With two weeks before the governor details his budget plan for next year, problems continue to plague this year’s budget as it moves past the halfway point. Even as other states are outlining ways to spend newfound budget surpluses, New Jersey’s reliance on overly optimistic revenue projections means the state continues to face a budget shortfall – one that could be as large as $1.16 billion. And just because there’s no name-calling from the governor’s office this year about Office of Legislative Services’ revenue estimates does not mean that this year’s budget is in much better shape.
Although revenue is growing at the fastest rate since before the recession, tax collections remain over $330 million, or 3 percent, below the administration’s projections – a larger figure than this year’s projected surplus. Unlike last year, when the shortfall was getting smaller as the months progressed, in recent months this year’s shortfall has been growing. Since this year’s surplus was only $300 million, the administration will likely need to again take significant mid-year actions to maintain a balanced budget.
The governor’s signal that he may call for a tax cut in his upcoming budget speech will have no impact on this year’s budget, but this year’s shortfall problem confirms that the state’s finances can ill afford talk of a tax cut. Even if last year’s spending is lower than budgeted and the downward trend in revenues turns around, carrying a generous surplus into next year appears unlikely. A skimpy budgeted surplus around $300 million offers no cushion going into next year.
Through December, overall revenue has grown by 5.7 percent, lower than the 6.6 percent that was projected. This is particularly problematic for the budget, since growth is expected to be weaker in the second half of the budget year. In other words, the administration needed higher-than-projected growth in the first half, not the lower-than-projected growth that the state has actually seen.
There are several ways to estimate what the year-to-date revenue performance means for the entire budget.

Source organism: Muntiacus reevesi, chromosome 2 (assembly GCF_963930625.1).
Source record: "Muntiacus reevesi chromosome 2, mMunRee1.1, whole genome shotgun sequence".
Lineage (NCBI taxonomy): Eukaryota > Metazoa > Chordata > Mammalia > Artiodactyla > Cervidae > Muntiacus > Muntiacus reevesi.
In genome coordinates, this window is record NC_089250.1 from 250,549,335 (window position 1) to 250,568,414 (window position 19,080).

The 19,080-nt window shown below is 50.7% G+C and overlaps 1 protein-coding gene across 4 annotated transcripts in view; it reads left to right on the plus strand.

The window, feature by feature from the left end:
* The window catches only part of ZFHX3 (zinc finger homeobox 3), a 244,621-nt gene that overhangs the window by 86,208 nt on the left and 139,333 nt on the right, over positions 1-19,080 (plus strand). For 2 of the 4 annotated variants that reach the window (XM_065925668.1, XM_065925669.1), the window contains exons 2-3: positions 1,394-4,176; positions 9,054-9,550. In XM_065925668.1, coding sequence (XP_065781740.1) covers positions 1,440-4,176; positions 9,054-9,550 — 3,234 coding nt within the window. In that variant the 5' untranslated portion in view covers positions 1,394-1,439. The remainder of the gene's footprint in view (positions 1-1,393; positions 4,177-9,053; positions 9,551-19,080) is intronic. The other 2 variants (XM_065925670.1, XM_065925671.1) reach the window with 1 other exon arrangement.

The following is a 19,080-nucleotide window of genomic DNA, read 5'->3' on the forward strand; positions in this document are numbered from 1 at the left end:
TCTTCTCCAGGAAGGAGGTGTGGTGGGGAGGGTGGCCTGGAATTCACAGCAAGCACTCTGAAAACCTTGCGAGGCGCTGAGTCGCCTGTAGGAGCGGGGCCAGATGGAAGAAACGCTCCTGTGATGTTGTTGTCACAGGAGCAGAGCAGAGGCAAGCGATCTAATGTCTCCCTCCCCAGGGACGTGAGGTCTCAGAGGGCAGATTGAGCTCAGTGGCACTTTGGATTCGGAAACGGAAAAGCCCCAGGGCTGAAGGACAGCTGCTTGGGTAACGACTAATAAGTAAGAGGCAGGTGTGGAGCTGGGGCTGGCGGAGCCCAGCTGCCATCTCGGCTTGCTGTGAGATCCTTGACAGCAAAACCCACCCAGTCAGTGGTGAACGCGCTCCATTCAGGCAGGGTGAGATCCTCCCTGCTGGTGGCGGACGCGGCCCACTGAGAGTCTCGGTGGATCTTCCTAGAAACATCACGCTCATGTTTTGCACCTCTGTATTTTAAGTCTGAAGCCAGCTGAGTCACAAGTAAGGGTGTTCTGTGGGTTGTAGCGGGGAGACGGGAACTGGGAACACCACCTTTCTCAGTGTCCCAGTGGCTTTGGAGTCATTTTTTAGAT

One way is to extrapolate the current budget gap to the entire year. If the current shortfall of 3 percent continues for the rest of the budget year, total base revenues would end up being off by more than $850 million. Since the 3 percent figure does not include internet gambling, it’s reasonable to add another $130 million in unrealized gambling revenue to the potential shortfall, resulting in what could be a total budget gap of nearly $1 billion.
Another way is to extrapolate the current difference between actual revenue growth and projected revenue growth. If this gap of about 1 percent continues for the rest of the budget year, total base revenues would end up being off by about $250 million. Adding in the likely internet gambling shortfall, the budget would have a total shortfall of nearly $400 million. (Keep in mind that the gap between the projected and actual growth may increase as the year moves on, thus increasing the total shortfall, if the weak revenue growth expected in the second half of the budget year proves true.)
In addition to current-year revenue gaps, this year’s budget will also be affected by last year’s closing surplus, which looks to be $166 million less than anticipated, according to recent bond offerings. If this figure holds (we’ll know shortly from either the audit or next year’s budget documents), the total shortfall would increase to somewhere between $600 million and $1.16 billion, depending on the methodology.
These projected shortfalls pose big problems for the budget. Even at the lower amount, the administration will have to scramble to maintain a balanced budget with a modest surplus. While the administration says it has already identified savings that will offset the $166 million reduction in the opening surplus, a large hole will likely remain and, unlike last year, when $400 million in property tax rebates was shifted to the next year to offset the mid-year revenue shortfall, there is no obvious silver bullet.
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